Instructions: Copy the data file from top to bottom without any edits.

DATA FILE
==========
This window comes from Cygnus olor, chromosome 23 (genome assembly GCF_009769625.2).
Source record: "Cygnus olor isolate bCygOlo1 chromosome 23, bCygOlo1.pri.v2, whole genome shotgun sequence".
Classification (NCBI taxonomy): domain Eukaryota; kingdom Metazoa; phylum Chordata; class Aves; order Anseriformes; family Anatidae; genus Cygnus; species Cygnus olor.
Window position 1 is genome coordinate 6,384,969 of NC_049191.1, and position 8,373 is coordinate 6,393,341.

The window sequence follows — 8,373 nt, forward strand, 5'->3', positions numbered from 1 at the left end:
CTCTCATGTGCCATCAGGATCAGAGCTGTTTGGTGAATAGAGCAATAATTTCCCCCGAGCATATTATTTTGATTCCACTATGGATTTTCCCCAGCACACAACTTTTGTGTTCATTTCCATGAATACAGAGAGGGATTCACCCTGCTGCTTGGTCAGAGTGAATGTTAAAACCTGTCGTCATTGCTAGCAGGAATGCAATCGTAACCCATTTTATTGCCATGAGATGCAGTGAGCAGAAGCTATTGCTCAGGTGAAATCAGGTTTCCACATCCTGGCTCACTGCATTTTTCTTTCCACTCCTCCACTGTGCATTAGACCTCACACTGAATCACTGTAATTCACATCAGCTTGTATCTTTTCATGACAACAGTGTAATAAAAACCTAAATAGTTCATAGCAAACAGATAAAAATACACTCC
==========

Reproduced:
This window comes from Cygnus olor, chromosome 23 (genome assembly GCF_009769625.2).
Source record: "Cygnus olor isolate bCygOlo1 chromosome 23, bCygOlo1.pri.v2, whole genome shotgun sequence".
Classification (NCBI taxonomy): domain Eukaryota; kingdom Metazoa; phylum Chordata; class Aves; order Anseriformes; family Anatidae; genus Cygnus; species Cygnus olor.
Window position 1 is genome coordinate 6,384,969 of NC_049191.1, and position 8,373 is coordinate 6,393,341.

The window sequence follows — 8,373 nt, forward strand, 5'->3', positions numbered from 1 at the left end:
CTCTCATGTGCCATCAGGATCAGAGCTGTTTGGTGAATAGAGCAATAATTTCCCCCGAGCATATTATTTTGATTCCACTATGGATTTTCCCCAGCACACAACTTTTGTGTTCATTTCCATGAATACAGAGAGGGATTCACCCTGCTGCTTGGTCAGAGTGAATGTTAAAACCTGTCGTCATTGCTAGCAGGAATGCAATCGTAACCCATTTTATTGCCATGAGATGCAGTGAGCAGAAGCTATTGCTCAGGTGAAATCAGGTTTCCACATCCTGGCTCACTGCATTTTTCTTTCCACTCCTCCACTGTGCATTAGACCTCACACTGAATCACTGTAATTCACATCAGCTTGTATCTTTTCATGACAACAGTGTAATAAAAACCTAAATAGTTCATAGCAAACAGATAAAAATACACTCC